The roadmap, according to diplomatic sources, would be modelled along the lines of the regional bloc’s Mauritius principles and guidelines governing democratic elections to ensure free and fair polls as and when they are held and will be the trajectory to end the marriage of convenience between President Robert Mugabe and Prime Minister Morgan Tsvangirai’s inclusive government.
The diplomats said the roadmap would also contain mechanisms for the transfer of power.
Mugabe is pushing for elections mid-next year. Tsvangirai also wants elections, but insists on democratic reforms before they are held.
The MDC-T alleges that Zanu PF has already deployed state security agents, the youth militia and war veterans into the countryside to intimidate the electorate ahead of the anticipated polls next year.
International Affairs advisor to Zuma, Lindiwe Zulu, confirmed to the Zimbabwe Independent on Wednesday that the Sadc-appointed facilitator to the Zimbabwe political crisis was now spearheading the process of drafting the roadmap.
Initially Zuma had tasked the six inter-party negotiators to draft the roadmap, but because of escalating political bickering among the three parties in the inclusive government he has taken over the process.
Zulu said: “President Zuma is indeed working on the roadmap as agreed upon in the last meeting of Sadc. We will work on the roadmap, but we will, however, do it together with the principals of the GPA and the negotiators.
“We started working on it immediately after the meeting and the roadmap will be tabled in the next Sadc Troika meeting which will be held soon, but I am not sure of the dates.”
She also could not say where the meeting would be held.
Zulu said Zuma had already crafted into the roadmap basic Sadc procedures on the principles and guidelines governing democratic elections.
“There are certain principlesthat Sadc would expect for any country to go into an election and these are basics of holding elections that create a conducive environment for people to vote freely and fairly without any fear,” she added.
According to the 2004 Grand Baie guidelines, there has to be full participation of citizens in the political process, freedom of association, political tolerance and equal opportunity for all political parties to access the state media.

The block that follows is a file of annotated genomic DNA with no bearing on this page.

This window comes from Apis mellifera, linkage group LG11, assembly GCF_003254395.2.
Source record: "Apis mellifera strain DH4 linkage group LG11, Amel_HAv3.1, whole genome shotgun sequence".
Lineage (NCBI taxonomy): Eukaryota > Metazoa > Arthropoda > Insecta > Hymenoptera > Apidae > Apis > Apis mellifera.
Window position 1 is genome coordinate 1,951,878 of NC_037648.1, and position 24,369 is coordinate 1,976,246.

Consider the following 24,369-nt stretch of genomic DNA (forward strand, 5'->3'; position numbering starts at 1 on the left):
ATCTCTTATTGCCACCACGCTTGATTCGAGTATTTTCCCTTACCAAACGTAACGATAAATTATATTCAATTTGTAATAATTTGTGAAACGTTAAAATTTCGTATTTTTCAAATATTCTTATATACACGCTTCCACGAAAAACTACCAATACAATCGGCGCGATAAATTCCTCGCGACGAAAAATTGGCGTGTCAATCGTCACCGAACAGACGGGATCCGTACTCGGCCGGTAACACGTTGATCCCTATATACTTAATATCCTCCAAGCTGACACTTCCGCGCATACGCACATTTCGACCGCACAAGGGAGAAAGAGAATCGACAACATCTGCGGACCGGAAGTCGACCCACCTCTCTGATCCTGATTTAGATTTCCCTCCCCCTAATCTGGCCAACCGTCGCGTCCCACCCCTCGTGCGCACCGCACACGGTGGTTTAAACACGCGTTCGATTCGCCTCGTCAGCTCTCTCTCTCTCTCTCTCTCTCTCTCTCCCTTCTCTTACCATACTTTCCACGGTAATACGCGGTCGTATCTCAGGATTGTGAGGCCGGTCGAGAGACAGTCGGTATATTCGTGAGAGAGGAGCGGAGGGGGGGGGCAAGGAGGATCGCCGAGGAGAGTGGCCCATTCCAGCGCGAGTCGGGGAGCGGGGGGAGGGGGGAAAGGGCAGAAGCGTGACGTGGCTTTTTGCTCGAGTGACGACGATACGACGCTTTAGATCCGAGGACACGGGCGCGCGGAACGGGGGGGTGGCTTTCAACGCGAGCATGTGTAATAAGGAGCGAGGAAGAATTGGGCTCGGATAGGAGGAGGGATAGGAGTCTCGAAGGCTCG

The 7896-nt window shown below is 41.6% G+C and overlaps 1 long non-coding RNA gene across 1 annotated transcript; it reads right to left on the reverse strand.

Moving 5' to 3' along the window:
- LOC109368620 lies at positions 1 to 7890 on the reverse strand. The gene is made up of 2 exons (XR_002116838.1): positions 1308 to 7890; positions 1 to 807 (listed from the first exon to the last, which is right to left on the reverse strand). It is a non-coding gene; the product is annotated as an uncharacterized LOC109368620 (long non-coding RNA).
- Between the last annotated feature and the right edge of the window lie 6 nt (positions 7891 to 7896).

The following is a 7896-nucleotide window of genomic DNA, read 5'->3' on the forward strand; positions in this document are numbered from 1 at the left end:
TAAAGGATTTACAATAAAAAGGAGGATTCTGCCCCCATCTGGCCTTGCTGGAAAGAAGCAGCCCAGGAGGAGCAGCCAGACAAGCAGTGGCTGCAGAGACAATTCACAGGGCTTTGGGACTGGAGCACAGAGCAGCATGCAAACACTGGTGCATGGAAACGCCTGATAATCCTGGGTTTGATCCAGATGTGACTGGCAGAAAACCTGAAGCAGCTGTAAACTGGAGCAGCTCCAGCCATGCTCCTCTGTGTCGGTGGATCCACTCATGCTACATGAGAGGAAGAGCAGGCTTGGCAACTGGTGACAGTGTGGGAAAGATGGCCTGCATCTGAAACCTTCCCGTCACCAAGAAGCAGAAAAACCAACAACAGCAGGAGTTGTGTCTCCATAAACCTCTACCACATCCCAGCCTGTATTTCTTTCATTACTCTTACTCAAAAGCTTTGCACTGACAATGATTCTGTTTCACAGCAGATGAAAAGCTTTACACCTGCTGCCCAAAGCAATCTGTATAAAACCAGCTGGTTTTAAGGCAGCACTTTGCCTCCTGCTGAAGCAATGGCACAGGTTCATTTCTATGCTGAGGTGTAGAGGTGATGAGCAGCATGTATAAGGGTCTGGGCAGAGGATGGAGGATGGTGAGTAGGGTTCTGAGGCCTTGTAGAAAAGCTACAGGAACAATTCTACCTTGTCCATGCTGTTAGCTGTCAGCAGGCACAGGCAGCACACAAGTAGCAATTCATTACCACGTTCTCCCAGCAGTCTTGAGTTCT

There should also be equal opportunity to exercise the right to vote and be voted for, independence of the judiciary, and impartiality of the electoral institutions and acceptance and respect of the election results by political parties proclaimed to have been free and fair by the competent national electoral authorities.
Last month Zuma said he would not support an election in Zimbabwe that is flawed with violence, intimidation and a suppressed media environment.
He wanted to see a favourable environment for free and fair elections before the polls are held.
Mugabe and Tsvangirai have publicly announced their intention to hold polls next year, while the business community and ordinary Zimbabweans want an extension of the inclusive government to allow for economic recovery and national healing.
Zulu on Wednesday said: “President Zuma is not working alone in this roadmap. He will be working with the negotiators of the principals’ signatory to the GPA. We are expected to come and discuss with them on the progress made and also them telling us the progress they would have made and we combine our ideas.
“The roadmap would be for Zimbabweans so they will be also contributing a lot into it. We are not sure when we will be in the country for the discussions, but it will be as soon as it is necessary to come there.”
Zulu said Zuma was not bothered by US State Department cables leaked by WikiLeaks in which Mugabe allegedly described him as a populist in a meeting with former United States ambassador James McGee and US Democratic Congressman Donald Payne at State House on May 30 2009.
The whistleblower website said Mugabe regarded Zuma as a “man of the people who likes to make promises without necessarily knowing how to fulfill them”. Zulu said: “The relationship between the principals and President Zuma has been good and in their discussions the principals have been very frank. We don’t want to be engaging ourselves with the WikiLeaks because we have our own foreign policy and agenda as South Africa.
“President Zuma is not bothered by the WikiLeaks because at the end of the day he is in a good relationship with President Mugabe. WikiLeaks are not our issue. We don’t want to be diverted by WikiLeaks as we have serious issues on the table.”
Zulu, who is one of Zuma’s facilitators of the endless talks, said the South African leader was disappointed at the lack of progress in resolving outstanding issues by the three principals and hoped that they would resolve their differences before the elections.
“As far as talks are concerned there is nothing new. The three principals need to stick to their words and implement the decisions they made.
President Zuma expects them to implement them immediately for the benefit of moving on and some of the issues are also part of the roadmap,” she said.
After the Sadc summit in Windhoek in August the three principals were expected to implement 24 issues they agreed on within periods varying from one month to two months.
These issues include media reforms, external radio stations, a land audit and ministerial mandates.
Also due for implementation were the National Economic Council, constitutional commissions, national heroes, rule of law, state security organs and institutions, cabinet and council of ministers’ rules, Constitutional Amendment No 19, electoral amendments and sanctions.
However, the principals deadlocked with Zanu PF saying implementation has to be done simultaneously with the removal of sanctions.